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Media release –

Who are Australia's older people?

30 October 2012 | CO/66

The Census of Population and Housing is a valuable statistical record of Australia, charting the significant changes that have occurred in Australia's history over the past century.

On August 9 2011, the Australian Bureau of Statistics (ABS) conducted the 16th national Census, which also marked 100 years of national Census taking in Australia.

Who are Australia’s older people?, the latest in a series of analytical articles produced by the ABS, focuses on how Australia's older population has changed since 1901 – their birthplaces, languages, religious affiliations and educational qualifications.

In 1901, people aged 65 years and over accounted for just four per cent of the population. The latest analysis from the ABS shows people aged 65 years and over now account for 14 per cent of the population.

Census Executive Director Andrew Henderson said that Australia’s population has been ageing since the first national Census 100 years ago.

“ABS data shows that Australia’s population is ageing as a result of increasing life expectancy and sustained low fertility following the post-war baby boom,” Mr Henderson said.
Mr Henderson added that the historical Census data shows stark contrasts between Australia’s older and younger generations.
“The time series shows a clear distinction between those aged more than 65 years, and Australia’s younger generations.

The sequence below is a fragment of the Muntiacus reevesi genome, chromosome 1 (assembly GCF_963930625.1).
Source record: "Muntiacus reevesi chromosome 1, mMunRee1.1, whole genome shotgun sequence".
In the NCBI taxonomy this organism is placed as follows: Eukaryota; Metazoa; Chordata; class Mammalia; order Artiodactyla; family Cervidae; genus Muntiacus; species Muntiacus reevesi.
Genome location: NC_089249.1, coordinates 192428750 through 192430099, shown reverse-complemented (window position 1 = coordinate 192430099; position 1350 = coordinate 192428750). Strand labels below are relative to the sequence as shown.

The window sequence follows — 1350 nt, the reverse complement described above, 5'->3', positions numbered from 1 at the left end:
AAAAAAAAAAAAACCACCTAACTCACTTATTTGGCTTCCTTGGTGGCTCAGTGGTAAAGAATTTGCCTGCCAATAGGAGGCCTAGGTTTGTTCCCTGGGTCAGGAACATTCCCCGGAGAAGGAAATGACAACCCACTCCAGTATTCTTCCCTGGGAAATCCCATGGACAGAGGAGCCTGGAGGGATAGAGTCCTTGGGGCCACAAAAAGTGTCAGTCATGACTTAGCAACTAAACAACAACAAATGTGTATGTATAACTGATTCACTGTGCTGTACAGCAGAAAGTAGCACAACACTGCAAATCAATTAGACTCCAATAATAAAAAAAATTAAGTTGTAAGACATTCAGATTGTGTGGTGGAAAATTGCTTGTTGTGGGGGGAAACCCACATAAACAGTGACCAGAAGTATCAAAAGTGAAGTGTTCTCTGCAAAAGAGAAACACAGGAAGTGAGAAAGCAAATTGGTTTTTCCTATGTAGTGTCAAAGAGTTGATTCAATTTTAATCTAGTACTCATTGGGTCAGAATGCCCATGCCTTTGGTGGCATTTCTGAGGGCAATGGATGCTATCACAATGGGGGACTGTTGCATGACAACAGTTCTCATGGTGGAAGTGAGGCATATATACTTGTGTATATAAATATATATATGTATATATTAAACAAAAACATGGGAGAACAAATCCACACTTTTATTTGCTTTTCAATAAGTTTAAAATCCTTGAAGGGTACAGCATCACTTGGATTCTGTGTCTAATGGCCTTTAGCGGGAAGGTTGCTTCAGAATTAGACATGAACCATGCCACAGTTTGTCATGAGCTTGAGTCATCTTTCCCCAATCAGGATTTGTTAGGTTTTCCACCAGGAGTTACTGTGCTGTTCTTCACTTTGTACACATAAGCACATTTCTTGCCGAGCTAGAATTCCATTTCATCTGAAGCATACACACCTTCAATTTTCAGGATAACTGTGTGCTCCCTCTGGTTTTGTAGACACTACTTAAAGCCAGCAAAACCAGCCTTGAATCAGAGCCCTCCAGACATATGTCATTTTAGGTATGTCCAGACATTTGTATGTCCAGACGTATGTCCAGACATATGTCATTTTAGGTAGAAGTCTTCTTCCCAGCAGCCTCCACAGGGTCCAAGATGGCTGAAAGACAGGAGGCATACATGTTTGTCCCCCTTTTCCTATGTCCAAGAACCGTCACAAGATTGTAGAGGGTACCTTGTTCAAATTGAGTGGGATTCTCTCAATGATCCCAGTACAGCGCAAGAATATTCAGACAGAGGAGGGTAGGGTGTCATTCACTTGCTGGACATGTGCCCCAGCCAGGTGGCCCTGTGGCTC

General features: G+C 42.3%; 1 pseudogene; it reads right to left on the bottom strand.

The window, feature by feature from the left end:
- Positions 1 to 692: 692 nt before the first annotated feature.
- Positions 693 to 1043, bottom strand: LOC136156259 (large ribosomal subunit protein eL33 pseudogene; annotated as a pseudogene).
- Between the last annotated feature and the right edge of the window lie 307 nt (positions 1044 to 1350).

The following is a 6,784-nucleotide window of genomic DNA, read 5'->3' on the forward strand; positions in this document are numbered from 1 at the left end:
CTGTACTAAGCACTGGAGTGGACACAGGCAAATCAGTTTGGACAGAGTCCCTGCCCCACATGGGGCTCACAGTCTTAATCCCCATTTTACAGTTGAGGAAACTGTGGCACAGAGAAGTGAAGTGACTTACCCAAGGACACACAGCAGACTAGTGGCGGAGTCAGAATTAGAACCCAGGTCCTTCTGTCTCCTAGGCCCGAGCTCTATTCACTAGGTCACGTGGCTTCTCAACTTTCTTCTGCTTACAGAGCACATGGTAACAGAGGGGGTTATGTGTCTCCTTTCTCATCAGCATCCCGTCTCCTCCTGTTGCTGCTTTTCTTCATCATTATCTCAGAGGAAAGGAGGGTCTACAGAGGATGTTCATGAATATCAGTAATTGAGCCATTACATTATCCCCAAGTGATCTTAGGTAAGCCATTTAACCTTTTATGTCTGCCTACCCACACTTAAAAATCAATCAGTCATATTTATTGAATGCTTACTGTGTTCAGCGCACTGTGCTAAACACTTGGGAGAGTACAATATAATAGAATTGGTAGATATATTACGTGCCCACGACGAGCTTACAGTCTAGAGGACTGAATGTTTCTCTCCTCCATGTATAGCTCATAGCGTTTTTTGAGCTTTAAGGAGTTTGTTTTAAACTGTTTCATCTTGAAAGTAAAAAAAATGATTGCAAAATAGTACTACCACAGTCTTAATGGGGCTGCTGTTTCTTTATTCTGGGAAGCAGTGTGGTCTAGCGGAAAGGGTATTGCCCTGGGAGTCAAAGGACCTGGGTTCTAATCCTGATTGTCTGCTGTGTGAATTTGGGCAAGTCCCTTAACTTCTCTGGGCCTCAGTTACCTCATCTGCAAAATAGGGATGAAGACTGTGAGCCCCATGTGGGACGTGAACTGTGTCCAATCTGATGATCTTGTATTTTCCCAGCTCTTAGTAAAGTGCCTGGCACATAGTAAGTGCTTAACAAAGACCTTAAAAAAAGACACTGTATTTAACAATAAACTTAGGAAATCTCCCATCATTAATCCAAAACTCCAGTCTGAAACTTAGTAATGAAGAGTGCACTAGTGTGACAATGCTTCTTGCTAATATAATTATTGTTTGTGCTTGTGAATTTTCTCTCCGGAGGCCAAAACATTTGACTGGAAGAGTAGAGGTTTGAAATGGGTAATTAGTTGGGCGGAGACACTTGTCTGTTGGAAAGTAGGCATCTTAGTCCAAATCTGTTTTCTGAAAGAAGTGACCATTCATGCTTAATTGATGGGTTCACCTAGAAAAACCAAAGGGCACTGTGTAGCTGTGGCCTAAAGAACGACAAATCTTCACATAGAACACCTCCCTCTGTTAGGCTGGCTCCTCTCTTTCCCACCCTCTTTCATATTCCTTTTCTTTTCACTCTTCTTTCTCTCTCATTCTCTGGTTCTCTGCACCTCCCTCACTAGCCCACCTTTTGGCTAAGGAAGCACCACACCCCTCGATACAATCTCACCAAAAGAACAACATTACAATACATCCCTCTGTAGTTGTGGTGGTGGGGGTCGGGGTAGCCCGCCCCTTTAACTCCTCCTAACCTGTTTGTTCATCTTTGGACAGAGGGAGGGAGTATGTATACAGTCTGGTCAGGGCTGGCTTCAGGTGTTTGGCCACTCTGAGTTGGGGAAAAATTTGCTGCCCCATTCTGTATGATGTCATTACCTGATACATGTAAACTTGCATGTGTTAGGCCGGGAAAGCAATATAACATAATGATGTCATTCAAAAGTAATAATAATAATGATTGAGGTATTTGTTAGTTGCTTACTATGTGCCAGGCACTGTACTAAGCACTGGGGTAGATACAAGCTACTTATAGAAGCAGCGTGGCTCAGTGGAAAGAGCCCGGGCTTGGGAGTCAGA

“More than a third, 36 per cent, of older Australians was born overseas, compared with 24 per cent of those aged less than 65 years,” Mr Henderson added.

There are also differences in people’s religious or spiritual beliefs.

“In 2011, 81 per cent of Australians aged 65 years and over, identified an affiliation with a religion, or some form of spirituality.

“This is higher than the proportion for younger Australians, where 67 per cent reported a religious or spiritual affiliation,” Mr Henderson said.

Consistent with this, only 10 per cent of older Australians reported having no religion, compared with 24 per cent for those aged less than 65 years.

Further information is available in Who are Australia’s older people?,This is one of a series of articles to be progressively released in Reflecting a Nation: Stories from the 2011 Census (cat. no. 2071.0).

The series and data from the 2011 Census of Population and Housing is now available on the ABS website, visit www.abs.gov.au/census

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